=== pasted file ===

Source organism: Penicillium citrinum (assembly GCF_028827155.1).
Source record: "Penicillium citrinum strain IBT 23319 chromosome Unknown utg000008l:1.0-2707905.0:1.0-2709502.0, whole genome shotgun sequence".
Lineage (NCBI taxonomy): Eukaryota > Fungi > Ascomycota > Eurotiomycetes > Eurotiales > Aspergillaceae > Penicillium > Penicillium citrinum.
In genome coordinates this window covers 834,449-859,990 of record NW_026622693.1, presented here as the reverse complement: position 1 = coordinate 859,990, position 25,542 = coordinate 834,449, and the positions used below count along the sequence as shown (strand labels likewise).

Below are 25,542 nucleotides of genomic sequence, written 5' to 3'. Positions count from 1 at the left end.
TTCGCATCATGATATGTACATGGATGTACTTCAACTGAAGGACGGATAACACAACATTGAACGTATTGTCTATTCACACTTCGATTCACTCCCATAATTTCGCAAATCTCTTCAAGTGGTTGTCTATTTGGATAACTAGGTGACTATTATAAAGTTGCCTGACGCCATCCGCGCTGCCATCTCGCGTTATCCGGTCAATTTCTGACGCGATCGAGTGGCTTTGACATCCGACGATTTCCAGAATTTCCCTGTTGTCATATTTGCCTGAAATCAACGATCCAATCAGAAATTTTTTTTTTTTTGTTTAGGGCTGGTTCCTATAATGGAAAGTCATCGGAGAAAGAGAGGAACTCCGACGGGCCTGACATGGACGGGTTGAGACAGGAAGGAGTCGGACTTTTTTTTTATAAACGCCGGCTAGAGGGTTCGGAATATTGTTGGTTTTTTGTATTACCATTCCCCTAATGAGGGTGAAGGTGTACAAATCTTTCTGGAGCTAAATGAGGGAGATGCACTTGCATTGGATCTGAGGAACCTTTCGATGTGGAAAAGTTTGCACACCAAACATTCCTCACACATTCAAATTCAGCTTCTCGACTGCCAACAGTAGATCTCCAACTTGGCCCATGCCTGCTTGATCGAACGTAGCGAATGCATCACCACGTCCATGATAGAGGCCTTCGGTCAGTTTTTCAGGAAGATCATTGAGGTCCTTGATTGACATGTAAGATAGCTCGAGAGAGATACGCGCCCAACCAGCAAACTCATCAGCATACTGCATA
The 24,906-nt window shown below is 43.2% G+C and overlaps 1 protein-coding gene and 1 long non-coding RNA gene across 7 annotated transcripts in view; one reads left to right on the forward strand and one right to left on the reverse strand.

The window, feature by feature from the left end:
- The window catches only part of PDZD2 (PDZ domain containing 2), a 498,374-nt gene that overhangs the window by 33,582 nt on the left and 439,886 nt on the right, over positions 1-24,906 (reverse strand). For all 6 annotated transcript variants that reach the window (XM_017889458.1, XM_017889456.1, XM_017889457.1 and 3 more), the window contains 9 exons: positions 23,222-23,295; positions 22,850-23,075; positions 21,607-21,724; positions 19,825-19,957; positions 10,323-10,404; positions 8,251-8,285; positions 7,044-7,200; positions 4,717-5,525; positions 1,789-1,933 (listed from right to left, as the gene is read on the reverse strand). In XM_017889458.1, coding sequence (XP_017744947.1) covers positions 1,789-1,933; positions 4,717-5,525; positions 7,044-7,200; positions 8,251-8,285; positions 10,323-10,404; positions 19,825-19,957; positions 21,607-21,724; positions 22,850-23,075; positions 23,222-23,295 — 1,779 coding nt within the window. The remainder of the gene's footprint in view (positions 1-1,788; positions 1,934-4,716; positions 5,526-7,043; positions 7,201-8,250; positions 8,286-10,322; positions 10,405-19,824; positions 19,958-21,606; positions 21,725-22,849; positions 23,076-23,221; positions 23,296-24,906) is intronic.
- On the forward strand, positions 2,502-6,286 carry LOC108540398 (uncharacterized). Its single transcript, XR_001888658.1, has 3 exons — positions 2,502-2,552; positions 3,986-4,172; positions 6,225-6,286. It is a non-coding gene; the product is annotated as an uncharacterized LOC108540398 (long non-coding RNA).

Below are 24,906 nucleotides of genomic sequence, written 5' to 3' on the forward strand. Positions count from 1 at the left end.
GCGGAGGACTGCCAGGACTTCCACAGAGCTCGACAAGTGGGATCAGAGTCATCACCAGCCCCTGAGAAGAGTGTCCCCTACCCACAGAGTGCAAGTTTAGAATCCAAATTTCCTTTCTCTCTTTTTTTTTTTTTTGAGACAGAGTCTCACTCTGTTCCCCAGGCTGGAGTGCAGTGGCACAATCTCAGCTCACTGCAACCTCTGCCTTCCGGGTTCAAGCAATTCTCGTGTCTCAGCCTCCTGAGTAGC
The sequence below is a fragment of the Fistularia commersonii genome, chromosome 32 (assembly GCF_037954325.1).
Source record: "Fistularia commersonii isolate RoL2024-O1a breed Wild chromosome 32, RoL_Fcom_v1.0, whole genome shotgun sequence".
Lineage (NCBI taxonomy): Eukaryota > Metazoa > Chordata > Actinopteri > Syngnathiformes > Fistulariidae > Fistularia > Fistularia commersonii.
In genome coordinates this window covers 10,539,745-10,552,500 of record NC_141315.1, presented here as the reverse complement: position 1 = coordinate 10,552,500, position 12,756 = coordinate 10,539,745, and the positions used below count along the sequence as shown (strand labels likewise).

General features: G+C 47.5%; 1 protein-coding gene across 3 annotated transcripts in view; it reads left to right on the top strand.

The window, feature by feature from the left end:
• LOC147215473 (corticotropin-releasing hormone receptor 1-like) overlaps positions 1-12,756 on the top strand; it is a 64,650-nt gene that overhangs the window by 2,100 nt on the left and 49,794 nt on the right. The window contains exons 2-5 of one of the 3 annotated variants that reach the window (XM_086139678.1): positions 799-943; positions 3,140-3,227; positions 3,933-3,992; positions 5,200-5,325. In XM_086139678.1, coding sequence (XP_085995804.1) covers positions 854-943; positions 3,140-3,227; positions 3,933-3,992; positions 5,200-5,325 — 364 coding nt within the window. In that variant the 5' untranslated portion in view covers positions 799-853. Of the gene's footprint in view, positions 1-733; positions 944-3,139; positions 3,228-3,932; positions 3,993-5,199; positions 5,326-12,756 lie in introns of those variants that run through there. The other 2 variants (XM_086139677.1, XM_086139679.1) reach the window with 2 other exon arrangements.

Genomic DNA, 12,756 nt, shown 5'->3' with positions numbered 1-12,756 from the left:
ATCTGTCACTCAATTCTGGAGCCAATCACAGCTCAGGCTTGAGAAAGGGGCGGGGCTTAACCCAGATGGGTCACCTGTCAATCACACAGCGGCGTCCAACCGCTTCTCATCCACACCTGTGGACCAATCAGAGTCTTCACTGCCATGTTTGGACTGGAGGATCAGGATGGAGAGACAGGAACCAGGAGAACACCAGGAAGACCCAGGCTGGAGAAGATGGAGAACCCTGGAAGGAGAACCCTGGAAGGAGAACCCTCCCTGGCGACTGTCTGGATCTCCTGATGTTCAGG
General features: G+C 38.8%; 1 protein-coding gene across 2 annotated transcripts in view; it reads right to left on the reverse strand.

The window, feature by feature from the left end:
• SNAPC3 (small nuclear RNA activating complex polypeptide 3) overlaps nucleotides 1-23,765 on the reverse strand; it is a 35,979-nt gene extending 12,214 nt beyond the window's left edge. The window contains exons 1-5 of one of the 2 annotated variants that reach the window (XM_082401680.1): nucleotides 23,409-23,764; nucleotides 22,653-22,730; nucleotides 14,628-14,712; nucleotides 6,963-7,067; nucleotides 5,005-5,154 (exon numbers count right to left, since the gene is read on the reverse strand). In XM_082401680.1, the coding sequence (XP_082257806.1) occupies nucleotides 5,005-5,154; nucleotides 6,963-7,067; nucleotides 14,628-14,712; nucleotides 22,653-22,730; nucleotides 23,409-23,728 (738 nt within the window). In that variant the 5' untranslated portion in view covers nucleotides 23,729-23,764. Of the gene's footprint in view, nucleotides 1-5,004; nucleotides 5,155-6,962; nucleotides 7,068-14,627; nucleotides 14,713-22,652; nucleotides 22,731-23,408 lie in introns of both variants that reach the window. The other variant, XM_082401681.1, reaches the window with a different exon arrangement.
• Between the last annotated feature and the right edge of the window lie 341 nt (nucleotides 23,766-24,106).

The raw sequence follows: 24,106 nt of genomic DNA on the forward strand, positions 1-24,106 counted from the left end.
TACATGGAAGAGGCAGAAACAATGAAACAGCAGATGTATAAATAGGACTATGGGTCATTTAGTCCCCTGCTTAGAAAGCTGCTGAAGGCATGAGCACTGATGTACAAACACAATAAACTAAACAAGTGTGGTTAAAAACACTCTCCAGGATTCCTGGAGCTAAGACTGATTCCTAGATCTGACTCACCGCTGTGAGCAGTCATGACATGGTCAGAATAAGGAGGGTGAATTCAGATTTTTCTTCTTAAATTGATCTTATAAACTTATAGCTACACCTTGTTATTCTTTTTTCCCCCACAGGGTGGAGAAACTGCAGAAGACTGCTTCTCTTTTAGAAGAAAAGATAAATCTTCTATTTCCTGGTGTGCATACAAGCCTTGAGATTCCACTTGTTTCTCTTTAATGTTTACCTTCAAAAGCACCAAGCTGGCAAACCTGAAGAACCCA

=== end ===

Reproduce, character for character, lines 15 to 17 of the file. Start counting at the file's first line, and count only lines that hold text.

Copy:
Lineage (NCBI taxonomy): Eukaryota > Metazoa > Chordata > Actinopteri > Syngnathiformes > Fistulariidae > Fistularia > Fistularia commersonii.
In genome coordinates this window covers 10,539,745-10,552,500 of record NC_141315.1, presented here as the reverse complement: position 1 = coordinate 10,552,500, position 12,756 = coordinate 10,539,745, and the positions used below count along the sequence as shown (strand labels likewise).

General features: G+C 47.5%; 1 protein-coding gene across 3 annotated transcripts in view; it reads left to right on the top strand.